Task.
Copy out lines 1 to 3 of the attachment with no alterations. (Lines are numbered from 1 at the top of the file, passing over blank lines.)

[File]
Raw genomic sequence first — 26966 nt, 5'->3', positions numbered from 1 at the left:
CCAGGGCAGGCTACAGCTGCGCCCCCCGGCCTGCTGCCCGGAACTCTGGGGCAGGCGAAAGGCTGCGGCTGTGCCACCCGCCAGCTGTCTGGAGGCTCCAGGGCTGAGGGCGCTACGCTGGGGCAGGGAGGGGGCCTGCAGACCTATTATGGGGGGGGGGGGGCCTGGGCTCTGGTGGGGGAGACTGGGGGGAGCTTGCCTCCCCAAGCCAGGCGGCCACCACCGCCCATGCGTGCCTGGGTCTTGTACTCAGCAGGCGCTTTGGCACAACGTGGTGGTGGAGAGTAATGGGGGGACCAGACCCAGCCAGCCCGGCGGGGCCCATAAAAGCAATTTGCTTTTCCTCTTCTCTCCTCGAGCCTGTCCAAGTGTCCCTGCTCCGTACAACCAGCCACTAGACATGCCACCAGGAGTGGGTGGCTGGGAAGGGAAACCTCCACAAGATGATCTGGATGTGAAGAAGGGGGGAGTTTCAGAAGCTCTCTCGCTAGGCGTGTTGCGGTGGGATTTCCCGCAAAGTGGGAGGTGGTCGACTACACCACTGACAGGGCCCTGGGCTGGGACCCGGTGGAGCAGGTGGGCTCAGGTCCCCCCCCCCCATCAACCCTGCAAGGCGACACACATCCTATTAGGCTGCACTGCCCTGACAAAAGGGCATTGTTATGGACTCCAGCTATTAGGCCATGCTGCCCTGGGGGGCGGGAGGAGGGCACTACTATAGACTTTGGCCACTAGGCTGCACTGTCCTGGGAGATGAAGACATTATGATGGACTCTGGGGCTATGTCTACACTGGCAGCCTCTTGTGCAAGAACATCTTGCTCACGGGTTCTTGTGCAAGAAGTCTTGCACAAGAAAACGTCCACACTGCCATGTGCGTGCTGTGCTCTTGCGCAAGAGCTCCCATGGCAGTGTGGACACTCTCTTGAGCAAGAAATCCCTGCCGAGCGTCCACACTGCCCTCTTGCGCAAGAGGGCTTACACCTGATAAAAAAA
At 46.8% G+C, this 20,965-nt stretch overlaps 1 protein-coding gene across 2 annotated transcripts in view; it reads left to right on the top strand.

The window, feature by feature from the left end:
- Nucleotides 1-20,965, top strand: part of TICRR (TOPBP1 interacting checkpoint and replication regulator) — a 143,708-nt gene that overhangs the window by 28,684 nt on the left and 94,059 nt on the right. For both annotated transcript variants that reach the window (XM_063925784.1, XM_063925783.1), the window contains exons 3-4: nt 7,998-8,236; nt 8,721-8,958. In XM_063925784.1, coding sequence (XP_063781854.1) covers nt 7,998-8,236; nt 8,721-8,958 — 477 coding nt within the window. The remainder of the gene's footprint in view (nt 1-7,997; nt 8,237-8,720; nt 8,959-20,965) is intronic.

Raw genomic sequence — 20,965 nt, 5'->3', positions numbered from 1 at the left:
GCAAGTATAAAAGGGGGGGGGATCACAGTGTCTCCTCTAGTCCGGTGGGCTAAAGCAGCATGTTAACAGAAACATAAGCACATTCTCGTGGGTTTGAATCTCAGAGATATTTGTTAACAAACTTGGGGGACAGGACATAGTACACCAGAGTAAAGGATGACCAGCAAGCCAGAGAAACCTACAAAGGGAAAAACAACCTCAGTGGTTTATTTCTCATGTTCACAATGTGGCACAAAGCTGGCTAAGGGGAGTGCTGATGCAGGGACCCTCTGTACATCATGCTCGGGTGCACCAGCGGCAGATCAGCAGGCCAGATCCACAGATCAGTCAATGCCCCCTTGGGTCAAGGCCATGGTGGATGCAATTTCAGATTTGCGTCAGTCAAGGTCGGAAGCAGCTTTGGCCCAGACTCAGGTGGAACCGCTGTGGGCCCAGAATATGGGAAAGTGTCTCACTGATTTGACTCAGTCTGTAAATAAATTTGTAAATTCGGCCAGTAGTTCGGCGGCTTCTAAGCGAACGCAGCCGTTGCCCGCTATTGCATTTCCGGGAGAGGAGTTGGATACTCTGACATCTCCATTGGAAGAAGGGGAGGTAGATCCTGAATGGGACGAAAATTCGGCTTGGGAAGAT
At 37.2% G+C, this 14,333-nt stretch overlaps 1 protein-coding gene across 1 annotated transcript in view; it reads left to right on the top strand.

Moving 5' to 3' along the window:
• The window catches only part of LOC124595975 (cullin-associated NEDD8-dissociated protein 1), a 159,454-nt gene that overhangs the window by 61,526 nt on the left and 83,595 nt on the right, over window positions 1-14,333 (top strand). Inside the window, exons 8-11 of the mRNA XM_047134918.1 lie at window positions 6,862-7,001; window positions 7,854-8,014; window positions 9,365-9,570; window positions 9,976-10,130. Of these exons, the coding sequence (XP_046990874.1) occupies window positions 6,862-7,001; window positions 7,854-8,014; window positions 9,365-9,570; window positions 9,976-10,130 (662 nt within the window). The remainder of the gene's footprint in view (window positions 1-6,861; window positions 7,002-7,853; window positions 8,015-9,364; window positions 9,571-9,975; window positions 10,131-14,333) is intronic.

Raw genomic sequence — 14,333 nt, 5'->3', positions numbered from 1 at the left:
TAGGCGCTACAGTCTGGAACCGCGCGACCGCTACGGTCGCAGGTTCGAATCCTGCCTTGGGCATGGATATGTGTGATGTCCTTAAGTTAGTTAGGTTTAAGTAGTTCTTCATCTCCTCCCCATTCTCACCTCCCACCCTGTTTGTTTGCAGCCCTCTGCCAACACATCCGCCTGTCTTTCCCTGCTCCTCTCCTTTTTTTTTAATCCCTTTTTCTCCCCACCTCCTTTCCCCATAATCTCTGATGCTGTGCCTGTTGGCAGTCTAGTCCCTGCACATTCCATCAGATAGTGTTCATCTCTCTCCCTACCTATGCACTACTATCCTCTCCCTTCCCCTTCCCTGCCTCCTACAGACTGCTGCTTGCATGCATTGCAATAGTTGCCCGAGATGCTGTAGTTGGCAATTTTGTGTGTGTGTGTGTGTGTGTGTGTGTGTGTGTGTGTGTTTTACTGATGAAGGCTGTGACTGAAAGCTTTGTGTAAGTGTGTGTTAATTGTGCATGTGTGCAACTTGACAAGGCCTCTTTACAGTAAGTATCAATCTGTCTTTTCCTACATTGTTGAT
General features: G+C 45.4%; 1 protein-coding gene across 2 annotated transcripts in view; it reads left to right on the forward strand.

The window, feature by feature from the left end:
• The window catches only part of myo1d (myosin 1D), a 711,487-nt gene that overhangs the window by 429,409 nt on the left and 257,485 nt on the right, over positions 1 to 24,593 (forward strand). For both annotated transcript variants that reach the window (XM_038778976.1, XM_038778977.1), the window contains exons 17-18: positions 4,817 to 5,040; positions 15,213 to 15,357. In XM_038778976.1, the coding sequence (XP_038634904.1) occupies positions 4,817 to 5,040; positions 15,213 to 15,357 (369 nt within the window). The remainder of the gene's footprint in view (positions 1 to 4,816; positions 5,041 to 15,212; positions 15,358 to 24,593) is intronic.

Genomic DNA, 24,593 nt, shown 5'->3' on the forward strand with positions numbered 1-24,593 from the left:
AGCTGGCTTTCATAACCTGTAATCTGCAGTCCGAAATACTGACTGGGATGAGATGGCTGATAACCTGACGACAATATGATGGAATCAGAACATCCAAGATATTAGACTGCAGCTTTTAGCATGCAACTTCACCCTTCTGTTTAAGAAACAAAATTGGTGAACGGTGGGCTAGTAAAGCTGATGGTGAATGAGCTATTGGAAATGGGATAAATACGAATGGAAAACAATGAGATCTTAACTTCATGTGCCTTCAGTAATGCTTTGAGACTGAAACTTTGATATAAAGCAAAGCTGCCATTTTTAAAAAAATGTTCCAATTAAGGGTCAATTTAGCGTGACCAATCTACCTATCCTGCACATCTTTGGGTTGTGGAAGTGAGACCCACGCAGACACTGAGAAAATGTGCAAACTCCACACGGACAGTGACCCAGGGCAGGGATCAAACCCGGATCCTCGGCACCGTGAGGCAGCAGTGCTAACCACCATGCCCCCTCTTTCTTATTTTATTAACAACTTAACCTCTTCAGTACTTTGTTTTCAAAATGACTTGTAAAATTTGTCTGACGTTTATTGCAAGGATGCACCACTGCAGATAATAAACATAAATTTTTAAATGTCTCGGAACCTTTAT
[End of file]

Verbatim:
Raw genomic sequence first — 26966 nt, 5'->3', positions numbered from 1 at the left:
CCAGGGCAGGCTACAGCTGCGCCCCCCGGCCTGCTGCCCGGAACTCTGGGGCAGGCGAAAGGCTGCGGCTGTGCCACCCGCCAGCTGTCTGGAGGCTCCAGGGCTGAGGGCGCTACGCTGGGGCAGGGAGGGGGCCTGCAGACCTATTATGGGGGGGGGGGGGCCTGGGCTCTGGTGGGGGAGACTGGGGGGAGCTTGCCTCCCCAAGCCAGGCGGCCACCACCGCCCATGCGTGCCTGGGTCTTGTACTCAGCAGGCGCTTTGGCACAACGTGGTGGTGGAGAGTAATGGGGGGACCAGACCCAGCCAGCCCGGCGGGGCCCATAAAAGCAATTTGCTTTTCCTCTTCTCTCCTCGAGCCTGTCCAAGTGTCCCTGCTCCGTACAACCAGCCACTAGACATGCCACCAGGAGTGGGTGGCTGGGAAGGGAAACCTCCACAAGATGATCTGGATGTGAAGAAGGGGGGAGTTTCAGAAGCTCTCTCGCTAGGCGTGTTGCGGTGGGATTTCCCGCAAAGTGGGAGGTGGTCGACTACACCACTGACAGGGCCCTGGGCTGGGACCCGGTGGAGCAGGTGGGCTCAGGTCCCCCCCCCCCATCAACCCTGCAAGGCGACACACATCCTATTAGGCTGCACTGCCCTGACAAAAGGGCATTGTTATGGACTCCAGCTATTAGGCCATGCTGCCCTGGGGGGCGGGAGGAGGGCACTACTATAGACTTTGGCCACTAGGCTGCACTGTCCTGGGAGATGAAGACATTATGATGGACTCTGGGGCTATGTCTACACTGGCAGCCTCTTGTGCAAGAACATCTTGCTCACGGGTTCTTGTGCAAGAAGTCTTGCACAAGAAAACGTCCACACTGCCATGTGCGTGCTGTGCTCTTGCGCAAGAGCTCCCATGGCAGTGTGGACACTCTCTTGAGCAAGAAATCCCTGCCGAGCGTCCACACTGCCCTCTTGCGCAAGAGGGCTTACACCTGATAAAAAAA
At 46.8% G+C, this 20,965-nt stretch overlaps 1 protein-coding gene across 2 annotated transcripts in view; it reads left to right on the top strand.